Thursday, May 21, 2015

Homily for the Third Sunday of Easter - cycle b

Luke’s Gospel tells us the story of that astonishing roller coaster week the apostles were experiencing. Jesus is welcomed into Jerusalem like a king just a week ago.  Everything is great! They shared the Passover meal together (the Last Supper) on Thursday, and then everything falls apart on Friday.  Now, just a few days later, they hear the stories that Jesus is alive. Then suddenly he is there, with them, in the room.  Can you imagine the shock of that moment?

Jesus greets them saying: “Peace be with you.”  The disciples must have been stunned.  Luke says they were "startled and terrified."  Jesus shows them his hands and feet and offers them to touch him to see that he has flesh and bone, and is not just a spirit.  What a powerful story. 

Jesus said to them that night that they are called to be witnesses of these things.  They are witnesses of the fact that the Messiah had to suffer, and then on the third day, be raised. And, that his death bought us forgiveness for our sins. 

He told them, that night, to proclaim this to all nations.  Thankfully for us, they did as he asked.  We are here today because of their testimony;  and, the testimony of all the disciples that would come after them. We are called, like those who brought the faith to us, to carry this message in our time.

Is there a greater honor? Is there a higher calling, in the entire universe, than to be a witness to the living and risen Lord? To tell the story of how he suffered and was raised on the third day; and to proclaim the forgiveness of sins in his name to all we know.
How well are doing this? 

I can’t speak for you.  But it often feels like I’m just trying to survive from one day to the next.  And it seems that we hide this great message away, somewhere, and forget to share it. This reminds me of the story of Luigi Tarisio. Luigi was an Italian violin dealer and collector in the 19th century. When he died in Milan they found 24 Stradivarius violins in his attic.  A Stradivarius violin is among the most coveted items in the world, considered to be the best-stringed instrument ever created. When they finally played the best of these beautiful violins they found that day, it had been 147 years since anyone had heard it. Luigi had robbed the world of all that exquisite music. Sadly it seems that many of us are like Luigi Tarisio. We have a found the greatest treasure in the world, the love of Jesus Christ, and yet we keep it to ourselves, hide it away. 

When I was a young man in the 1960s, I remember the story of someone who didn’t hide his faith away; and his story affected me deeply.  His name was Brian Sternberg. In 1963 Brian was a sophomore at the University of Washington.  He was not only the world’s best pole vaulter, but also America’s trampoline champion.  But those who knew him said that Brian Sternberg was the most self-centered young athlete to come along in a long time. He was poise and confidence, but they say he rarely smiled. At a track meet that year Brian broke the world record for pole vault.  And on that same day, later that day, while working out alone in the gym. He did a triple somersault and came down on the trampoline off center. His neck hit the edge of the trampoline, snapping it,  leaving him totally paralyzed, able to move only his eyes and his mouth.  Brian was left a helpless, hopeless cripple; but that wasn’t the end of Brian’s story.  A few years later he attended a convention of coaches and athletes. At one point in their convention, the story goes, the auditorium was totally dark.  Suddenly a movie projector lit up the screen. There was Brian Sternberg racing down the runway and executing his record-breaking pole vault. Every coach and athlete oohed and aahed. Then the auditorium went totally dark again, except for a single spotlight falling on a single chair on the empty stage. Suddenly out of the shadows on the stage came a huge football player carrying in his arms was what looked like a big rag doll. Its long arms and legs hung limp at its sides and flopped this way and that way as he walked across the stage. The rag doll was six-foot, three-inch Brian Sternberg who now weighed 87 pounds.  The hulking football player placed Brian in the chair and propped him up with pillows to keep him from falling over. Then in a raspy voice Brian Sternberg began to talk. He said:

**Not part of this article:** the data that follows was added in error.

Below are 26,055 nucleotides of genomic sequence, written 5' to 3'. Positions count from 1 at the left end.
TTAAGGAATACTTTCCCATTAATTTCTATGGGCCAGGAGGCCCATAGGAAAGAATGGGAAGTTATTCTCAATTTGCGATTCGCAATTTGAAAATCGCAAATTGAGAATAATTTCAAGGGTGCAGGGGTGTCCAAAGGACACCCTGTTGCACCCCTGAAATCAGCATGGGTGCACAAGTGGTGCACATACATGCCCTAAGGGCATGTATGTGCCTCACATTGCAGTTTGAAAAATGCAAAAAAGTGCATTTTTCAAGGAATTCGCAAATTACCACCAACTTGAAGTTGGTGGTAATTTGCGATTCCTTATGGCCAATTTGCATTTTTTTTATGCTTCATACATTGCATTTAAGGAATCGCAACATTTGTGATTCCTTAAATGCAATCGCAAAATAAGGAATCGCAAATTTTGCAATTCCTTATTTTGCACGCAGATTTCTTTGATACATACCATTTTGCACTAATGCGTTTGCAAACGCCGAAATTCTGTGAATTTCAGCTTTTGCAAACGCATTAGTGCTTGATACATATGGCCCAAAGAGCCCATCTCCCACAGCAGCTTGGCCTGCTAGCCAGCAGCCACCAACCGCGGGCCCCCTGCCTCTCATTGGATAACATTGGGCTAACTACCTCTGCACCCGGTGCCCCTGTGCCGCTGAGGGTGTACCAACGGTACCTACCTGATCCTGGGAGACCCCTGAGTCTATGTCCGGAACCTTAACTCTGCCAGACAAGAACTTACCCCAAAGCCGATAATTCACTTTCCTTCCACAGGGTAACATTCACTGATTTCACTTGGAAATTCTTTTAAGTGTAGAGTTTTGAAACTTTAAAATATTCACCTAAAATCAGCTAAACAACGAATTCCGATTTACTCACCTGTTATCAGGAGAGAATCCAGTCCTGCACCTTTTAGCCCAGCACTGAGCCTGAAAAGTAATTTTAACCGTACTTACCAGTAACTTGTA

“My friends Oh, I pray to God that what has happened to me will never happen to one of you. I pray that you’ll never know the humiliation, the shame, of not being able to perform one human act.  “Oh, I pray to God you will never know the pain that I live with daily. It is my hope and my prayer that what has happened to me would never happen to one of you.

Unless ... my friends ... that’s what it takes for you to put God in the center of your life.”

The impact of Brian’s words was electrifying.

The most powerful witness to Jesus often takes place without the people involved being aware of it. And that’s what happened in that auditorium in Estes Park, Colorado. Brian Sternberg’s was sharing the deepest part of himself and his convictions about life with a group of brother and sister athletes and coaches. Witnessing to Jesus is testifying by our lives that the power of the risen Jesus has touched us and transformed us. It’s doing what an 87-pound young man did on an empty stage in Estes Park, Colorado. It is letting Jesus speak through us to other people.

You never know, something you say, may change someone’s life for eternity.

Stop hiding your faith away.

Thursday, May 14, 2015

"The greatest misfortune is to live and die without knowing God."

St. Claudine Thevenet 1774-1837